This article needs additional citations for verification .(November 2009)
A mass (air) flow sensor (MAF) is a sensor used to determine the mass flow rate of air entering a fuel-injected internal combustion engine.
The air mass information is necessary for the engine control unit (ECU) to balance and deliver the correct fuel mass to the engine. Air changes its density with temperature and pressure. In automotive applications, air density varies with the ambient temperature, altitude and the use of forced induction, which means that mass flow sensors are more appropriate than volumetric flow sensors for determining the quantity of intake air in each cylinder.
There are two common types of mass airflow sensors in use on automotive engines. These are the vane meter and the hot wire. Neither design employs technology that measures air mass directly. However, with additional sensors and inputs, an engine's ECU can determine the mass flow rate of intake air.
Both approaches are used almost exclusively on electronic fuel injection (EFI) engines. Both sensor designs output a 0.0–5.0 volt or a pulse-width modulation (PWM) signal that is proportional to the air mass flow rate, and both sensors have an intake air temperature (IAT) sensor incorporated into their housings for most post on-board diagnostics (OBDII) vehicles. Vehicles prior to 1996 could have MAF without an IAT. An example is 1994 Infiniti Q45.
When a MAF sensor is used in conjunction with an oxygen sensor, the engine's air/fuel ratio can be controlled very accurately. The MAF sensor provides the open-loop controller predicted air flow information (the measured air flow) to the ECU, and the oxygen sensor provides closed-loop feedback in order to make minor corrections to the predicted air mass. Also see manifold absolute pressure sensor (MAP sensor). Since around 2012, some MAF sensors include a humidity sensor.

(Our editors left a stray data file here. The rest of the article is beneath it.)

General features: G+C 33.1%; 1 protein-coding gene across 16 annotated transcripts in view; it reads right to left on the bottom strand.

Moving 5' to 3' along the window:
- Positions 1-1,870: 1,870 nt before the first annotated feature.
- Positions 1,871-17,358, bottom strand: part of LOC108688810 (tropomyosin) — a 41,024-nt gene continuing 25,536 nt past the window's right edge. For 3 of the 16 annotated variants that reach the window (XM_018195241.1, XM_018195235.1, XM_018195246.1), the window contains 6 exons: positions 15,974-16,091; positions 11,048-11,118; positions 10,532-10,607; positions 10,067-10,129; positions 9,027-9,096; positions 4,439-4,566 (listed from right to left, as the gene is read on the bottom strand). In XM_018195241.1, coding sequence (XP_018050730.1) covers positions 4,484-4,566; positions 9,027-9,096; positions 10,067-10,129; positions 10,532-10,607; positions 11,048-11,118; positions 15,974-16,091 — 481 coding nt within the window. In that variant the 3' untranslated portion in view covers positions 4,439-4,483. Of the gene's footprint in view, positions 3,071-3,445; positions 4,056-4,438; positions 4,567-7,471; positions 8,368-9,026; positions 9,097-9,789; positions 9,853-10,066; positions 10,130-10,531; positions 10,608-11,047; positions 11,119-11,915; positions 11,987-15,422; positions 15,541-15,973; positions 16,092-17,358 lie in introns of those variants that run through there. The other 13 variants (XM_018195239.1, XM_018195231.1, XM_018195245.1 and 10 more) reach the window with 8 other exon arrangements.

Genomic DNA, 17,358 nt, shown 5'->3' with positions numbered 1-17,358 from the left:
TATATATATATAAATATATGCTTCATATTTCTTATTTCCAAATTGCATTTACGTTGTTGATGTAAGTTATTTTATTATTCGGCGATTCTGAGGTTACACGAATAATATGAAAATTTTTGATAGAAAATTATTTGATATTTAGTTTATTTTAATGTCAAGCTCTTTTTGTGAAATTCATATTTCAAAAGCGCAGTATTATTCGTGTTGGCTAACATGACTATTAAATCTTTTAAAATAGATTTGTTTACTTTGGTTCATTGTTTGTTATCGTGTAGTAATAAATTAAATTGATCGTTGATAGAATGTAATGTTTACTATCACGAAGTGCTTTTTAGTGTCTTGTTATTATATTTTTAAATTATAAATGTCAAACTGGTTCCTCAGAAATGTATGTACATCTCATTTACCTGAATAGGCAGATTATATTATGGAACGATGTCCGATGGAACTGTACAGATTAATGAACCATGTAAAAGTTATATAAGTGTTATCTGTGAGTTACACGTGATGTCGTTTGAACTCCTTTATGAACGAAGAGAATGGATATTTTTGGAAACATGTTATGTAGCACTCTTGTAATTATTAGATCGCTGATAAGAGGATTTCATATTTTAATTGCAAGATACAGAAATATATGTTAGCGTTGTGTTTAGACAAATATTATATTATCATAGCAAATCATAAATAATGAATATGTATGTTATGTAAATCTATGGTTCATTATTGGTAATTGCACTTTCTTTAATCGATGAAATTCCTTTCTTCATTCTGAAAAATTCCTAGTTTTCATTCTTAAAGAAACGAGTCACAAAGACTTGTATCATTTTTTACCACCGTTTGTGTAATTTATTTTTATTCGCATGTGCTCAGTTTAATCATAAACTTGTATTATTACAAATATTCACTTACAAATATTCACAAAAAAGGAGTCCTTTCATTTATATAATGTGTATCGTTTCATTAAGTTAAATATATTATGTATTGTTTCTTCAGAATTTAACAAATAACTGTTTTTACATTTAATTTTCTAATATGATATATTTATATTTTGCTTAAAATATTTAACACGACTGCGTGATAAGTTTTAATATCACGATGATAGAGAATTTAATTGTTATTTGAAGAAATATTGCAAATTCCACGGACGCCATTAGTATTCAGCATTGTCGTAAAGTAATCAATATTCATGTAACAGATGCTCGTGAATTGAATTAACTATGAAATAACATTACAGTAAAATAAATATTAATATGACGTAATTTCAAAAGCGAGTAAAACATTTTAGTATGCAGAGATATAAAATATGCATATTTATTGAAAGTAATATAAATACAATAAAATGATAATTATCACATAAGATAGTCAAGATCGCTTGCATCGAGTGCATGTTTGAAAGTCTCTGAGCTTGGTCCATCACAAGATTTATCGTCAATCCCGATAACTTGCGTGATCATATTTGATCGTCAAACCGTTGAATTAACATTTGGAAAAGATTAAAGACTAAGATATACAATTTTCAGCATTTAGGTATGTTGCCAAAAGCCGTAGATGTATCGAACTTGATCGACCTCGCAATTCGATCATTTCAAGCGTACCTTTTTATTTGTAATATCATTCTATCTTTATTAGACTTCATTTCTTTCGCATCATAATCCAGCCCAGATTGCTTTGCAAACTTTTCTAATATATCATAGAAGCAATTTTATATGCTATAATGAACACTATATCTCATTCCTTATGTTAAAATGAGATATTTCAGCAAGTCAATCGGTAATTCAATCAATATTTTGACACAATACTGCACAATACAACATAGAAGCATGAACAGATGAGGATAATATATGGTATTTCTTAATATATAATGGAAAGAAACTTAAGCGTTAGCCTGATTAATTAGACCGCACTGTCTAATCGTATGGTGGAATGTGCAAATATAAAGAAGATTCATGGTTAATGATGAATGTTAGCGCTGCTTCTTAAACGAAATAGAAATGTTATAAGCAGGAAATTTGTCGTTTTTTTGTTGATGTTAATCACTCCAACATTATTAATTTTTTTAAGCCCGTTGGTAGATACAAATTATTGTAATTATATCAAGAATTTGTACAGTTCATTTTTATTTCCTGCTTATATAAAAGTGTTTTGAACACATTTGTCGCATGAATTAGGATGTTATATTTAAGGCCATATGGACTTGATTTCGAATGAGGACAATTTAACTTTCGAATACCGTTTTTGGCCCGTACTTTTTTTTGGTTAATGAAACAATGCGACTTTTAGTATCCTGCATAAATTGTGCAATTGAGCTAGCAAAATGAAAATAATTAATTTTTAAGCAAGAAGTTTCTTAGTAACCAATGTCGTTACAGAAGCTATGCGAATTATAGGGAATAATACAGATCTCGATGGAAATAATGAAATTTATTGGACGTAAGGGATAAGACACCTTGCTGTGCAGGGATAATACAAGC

The VAF (volume air flow) sensor measures the air flow into the engine with a spring-loaded air vane (flap/door) attached to a variable resistor (potentiometer). The vane moves in proportion to the airflow. A voltage is applied to the potentiometer and a voltage appears on the output terminal of the potentiometer proportional to the angle the vane rotates, or the movement of the vane may directly regulate the amount of fuel injected, as in the K-Jetronic system.
Many VAF sensors have an air-fuel adjustment screw, which opens or closes a small air passage on the side of the VAF sensor. This screw controls the air-fuel mixture by letting a metered amount of air flow past the air flap, thereby leaning or richening the mixture. By turning the screw clockwise the mixture is enriched and counterclockwise the mixture is leaned.
The vane moves because of the drag force of the air flow against it; it does not measure volume or mass directly. The drag force depends on air density (air density in turn depends on air temperature), air velocity and the shape of the vane, see drag equation. Some VAF sensors include an additional intake air temperature sensor (IAT sensor) to allow the engines ECU to calculate the density of the air, and the fuel delivery accordingly.